Racing routes are over much better quality roads. However, my training routes are semi-gravel and quite bumpy and damaged in many sections requiring wide tires to be ridden safely at high speed. At least 40mm wide tires would be ideal.

We have lots of stock of road bikes with 23mm tires. Ironically, in this country with very poor quality roads. Perhaps, why nobody buys them. Commuters on these road bikes are often slower than MTB commuters which is very ironic. Obviously they didn't want to damage their wheels going fast over bumpy road sections.

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Old 09-10-20, 06:56 AM
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https://nyvelocity.com/articles/inte...son-vasquez-2/

Wilson You, everyone knows Dan. You know, from NY Velocity. Anyway, yes I did start racing on a Mt. Bike with slick tires. Won a few races in the 5s and 4s and after much complaining from the “roadies” I had to get a road bike which was given to me by Michael Brower from The Sony Music team back then. (1992)

Brower <sic> (Brauer) is who my son works for. Our team has evolved over the years from Sony to Brauer Racing.

https://en.wikipedia.org/wiki/Michael_Brauer
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Old 09-10-20, 08:39 PM
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Originally Posted by gsteinb View Post
https://nyvelocity.com/articles/inte...son-vasquez-2/

Wilson You, everyone knows Dan. You know, from NY Velocity. Anyway, yes I did start racing on a Mt. Bike with slick tires. Won a few races in the 5s and 4s and after much complaining from the “roadies” I had to get a road bike which was given to me by Michael Brower from The Sony Music team back then. (1992)

Brower <sic> (Brauer) is who my son works for. Our team has evolved over the years from Sony to Brauer Racing.

https://en.wikipedia.org/wiki/Michael_Brauer
Impressive! I see it's about bruised ego they won't allow MTB in racing.

I've been getting the picture recently when I pass serious roadies. I'm usually ahead of roadies if there's plenty of hills. My MTB is heavy, 40 lbs but I've adapted to it quite well, and I'm only 125 lbs in weight which gives me a significant advantage in climbing. When I pass roadies, they will desperately try to chase and pass me but end up burning out.

It seems they're relying a lot on their bike and $$ to get faster but until you are PRO, rider fitness will matter a lot more than the bike. And I think "mtb roadies" might posses higher level of fitness being quite adapted to their heavier and draggier bikes.
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Old 09-11-20, 11:58 AM
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hmmm Don't take some long ago anecdote as support! Having crashed quite a number of times in pile ups I'd be pleased to never get speared by a mountain bike bar. Track bikes should be used for racing track. Road bikes for racing on the road. Mountain bikes for off road stuff.
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Old 09-11-20, 03:50 PM
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Originally Posted by cubewheels View Post
...And I think "mtb roadies" might posses higher level of fitness being quite adapted to their heavier and draggier bikes.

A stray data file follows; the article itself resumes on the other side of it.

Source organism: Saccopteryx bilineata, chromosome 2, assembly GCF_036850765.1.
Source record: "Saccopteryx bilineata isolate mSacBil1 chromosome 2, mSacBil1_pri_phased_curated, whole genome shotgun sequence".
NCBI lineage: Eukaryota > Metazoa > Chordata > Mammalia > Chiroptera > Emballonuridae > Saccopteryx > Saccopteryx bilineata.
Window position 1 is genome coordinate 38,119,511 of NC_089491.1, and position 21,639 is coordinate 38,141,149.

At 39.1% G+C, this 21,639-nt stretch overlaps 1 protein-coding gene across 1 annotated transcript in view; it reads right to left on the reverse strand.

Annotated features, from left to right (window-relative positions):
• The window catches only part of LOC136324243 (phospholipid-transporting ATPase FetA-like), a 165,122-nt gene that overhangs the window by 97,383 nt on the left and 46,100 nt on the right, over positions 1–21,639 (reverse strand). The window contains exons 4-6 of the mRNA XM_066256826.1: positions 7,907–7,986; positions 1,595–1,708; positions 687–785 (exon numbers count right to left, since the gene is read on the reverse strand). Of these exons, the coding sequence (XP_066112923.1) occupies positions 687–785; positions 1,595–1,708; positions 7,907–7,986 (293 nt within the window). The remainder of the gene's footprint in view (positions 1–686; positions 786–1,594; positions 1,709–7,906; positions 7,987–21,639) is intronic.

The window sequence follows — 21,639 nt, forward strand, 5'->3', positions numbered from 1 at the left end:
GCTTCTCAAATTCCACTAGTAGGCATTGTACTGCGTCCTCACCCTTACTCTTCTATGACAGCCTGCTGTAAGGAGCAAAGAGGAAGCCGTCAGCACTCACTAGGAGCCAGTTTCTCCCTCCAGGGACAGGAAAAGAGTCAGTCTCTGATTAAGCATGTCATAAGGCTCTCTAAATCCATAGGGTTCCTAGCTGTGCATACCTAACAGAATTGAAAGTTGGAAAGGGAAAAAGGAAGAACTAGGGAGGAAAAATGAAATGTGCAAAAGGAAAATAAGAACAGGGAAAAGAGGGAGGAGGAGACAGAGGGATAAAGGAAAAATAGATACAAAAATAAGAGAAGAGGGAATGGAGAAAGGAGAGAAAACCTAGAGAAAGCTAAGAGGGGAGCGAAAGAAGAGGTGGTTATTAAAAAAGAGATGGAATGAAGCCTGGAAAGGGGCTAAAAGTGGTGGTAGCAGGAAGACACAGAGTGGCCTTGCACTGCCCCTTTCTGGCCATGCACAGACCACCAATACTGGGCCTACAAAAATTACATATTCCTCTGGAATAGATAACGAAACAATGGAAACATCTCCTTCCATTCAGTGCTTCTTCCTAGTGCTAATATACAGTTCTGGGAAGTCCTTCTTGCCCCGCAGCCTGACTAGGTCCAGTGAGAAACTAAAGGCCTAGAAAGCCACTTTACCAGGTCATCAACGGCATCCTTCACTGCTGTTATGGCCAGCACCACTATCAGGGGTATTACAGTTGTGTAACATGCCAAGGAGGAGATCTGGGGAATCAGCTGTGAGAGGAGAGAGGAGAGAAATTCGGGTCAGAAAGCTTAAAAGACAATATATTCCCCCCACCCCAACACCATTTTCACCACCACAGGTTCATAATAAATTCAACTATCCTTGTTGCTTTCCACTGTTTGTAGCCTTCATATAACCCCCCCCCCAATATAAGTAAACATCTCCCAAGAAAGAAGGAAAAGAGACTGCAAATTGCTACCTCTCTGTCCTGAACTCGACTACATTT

You most likely just passed me on a fancy bike I borrowed from my kid. A racing roadie is just as fit in competitive regions.
The more competitive, the closer ability. In many regions the road riders, MTB riders and cx riders are the same people on different bikes because it is seasonal. Track folks may be single discipline, but many do several.

The difference between a MTB and road bike would be too much in the same competitive race. Few riding racing bikes, race. People like racing bikes, sports cars, pro tennis rackets, golf clubs etc. etc. How fit those folks are has little to do with how fit the real racers are.
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Old 09-11-20, 10:22 PM
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Originally Posted by Doge View Post
The difference between a MTB and road bike would be too much in the same competitive race. Few riding racing bikes, race. People like racing bikes, sports cars, pro tennis rackets, golf clubs etc. etc. How fit those folks are has little to do with how fit the real racers are.
This is why I've been leaning towards road bike options lately. Don't want to take those chances! I'm starting with amateur races.

The local races don't really like MTBs and it would be hard to disguise them as road bikes. The groupset alone is a dead give-away.

I found a new road bike with 32c slick tires already on it and looks like it can fit up to 40c tires. I weigh 124 lbs and most tire pressure tables recommend around 50 psi on the rear and 38 psi front wheel. Looks good enough for going fast over cobblestone quality roads I train on.

I did get across local pros training and I've actually been able to pass them on long climbs in my usual MTB while they're in their road bike. It's not steep climb so either MTB or road bike would have the right gear ratios for the climb. It seems I'm really strong in climbing with my little weight. Haven't really tested my sustained speeds in the flats, few in my route and largely punctuated by controlled intersections and my MTB don't have the gear ratios for maximum sprinting speeds. Hope to have a good luck in getting a road bike that can fit >32mm wide tires on it.